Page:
same resolution to make the annual commitment to the CEDS regional
Bergen also announced the representatives who would take Logan
County's interests to the regional CED's table. He said the
individuals were selected in accordance with a list of criteria
provided by the regional Economic Development Administration. They
are Lincoln College President John Blackburn, who would provide a
good three-way cross section of business, economic development and
higher education; Andi Hake from the Lincoln/Logan County Chamber of
Commerce; as well as himself.
[By JAN YOUNGQUIST]
[to top of second column]
Lincoln-Logan County Comprehensive Economic Development Plan
& Logan County Development Partnership, NFP
Executive Director Brian Bergen
1555 Fifth St.
Lincoln, IL 62656
related to CEDS
Past articles related to Fifth Street
To read the current CEDS document for
the Economic Development Council for Central Illinois,
Here are a couple of excerpts from the opening information on the
Economic Development Council
for Central Illinois CEDS:
2012-2017 CEDS Draft for Public Comment
was released in September 2012, one month before Logan County was
approved. Logan County is referenced as a potential participant
with its information added separately.
"Comprehensive Economic Development Strategy (CEDS) is the result of
a planning process designed to enhance the economic growth of the
Central Illinois Region. The Central Illinois Economic Development
District (EDD) consists of Mason, Peoria, Tazewell and Woodford
Counties. The purpose of the CEDS is to establish a process that
will help create jobs, foster more stable and diversified economies,
and improve living conditions. It provides a mechanism for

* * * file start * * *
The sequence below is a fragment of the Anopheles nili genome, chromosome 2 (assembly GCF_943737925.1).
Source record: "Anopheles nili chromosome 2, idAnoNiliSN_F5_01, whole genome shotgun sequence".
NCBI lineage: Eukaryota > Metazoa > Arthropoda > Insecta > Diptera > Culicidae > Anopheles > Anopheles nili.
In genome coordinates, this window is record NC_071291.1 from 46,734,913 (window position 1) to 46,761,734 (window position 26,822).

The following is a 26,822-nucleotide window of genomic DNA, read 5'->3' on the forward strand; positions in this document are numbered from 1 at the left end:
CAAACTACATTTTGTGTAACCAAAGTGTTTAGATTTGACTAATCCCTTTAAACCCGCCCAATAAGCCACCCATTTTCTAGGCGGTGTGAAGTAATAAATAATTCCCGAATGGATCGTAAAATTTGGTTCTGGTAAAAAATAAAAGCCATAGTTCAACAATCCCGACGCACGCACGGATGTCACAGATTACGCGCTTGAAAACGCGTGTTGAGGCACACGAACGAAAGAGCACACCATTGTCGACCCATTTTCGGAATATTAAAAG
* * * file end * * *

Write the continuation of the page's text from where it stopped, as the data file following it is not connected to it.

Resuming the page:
coordinating the efforts of individuals, organizations, local
governments and private industry concerned with economic
"EDDs, such as Central Illinois, play
a key role in local economic development. Instead of having to
respond to individual requests from over 2,000 eligible county
economic development organizations around the nation, EDDs assist
the EDA in establishing regional priorities for projects and
investments. These multicounty or other regional planning
organizations are governed by boards comprised of local elected
officials and private sector representatives from cities, towns and
What is CEDS and what went into the
Logan County CEDS?
CEDS is defined by the Economic
Development Council for Central Illinois as "the result of a local
planning process designed to guide the economic growth of an area."
"A CEDS process will help create jobs,
foster more stable and diversified economies and improve living
conditions. It provides a mechanism for coordinating the efforts of
individuals, organizations, local governments and private industry
concerned with economic development. In order for projects to
qualify for Economic Development Administration assistance under its
public works, economic adjustment and most planning programs, the
project must be consistent with the goals and objectives set out in
Logan County Regional
Planning Commission FAQ sheet
(Explains interrelatedness of the comprehensive plan, GIS, CEDS and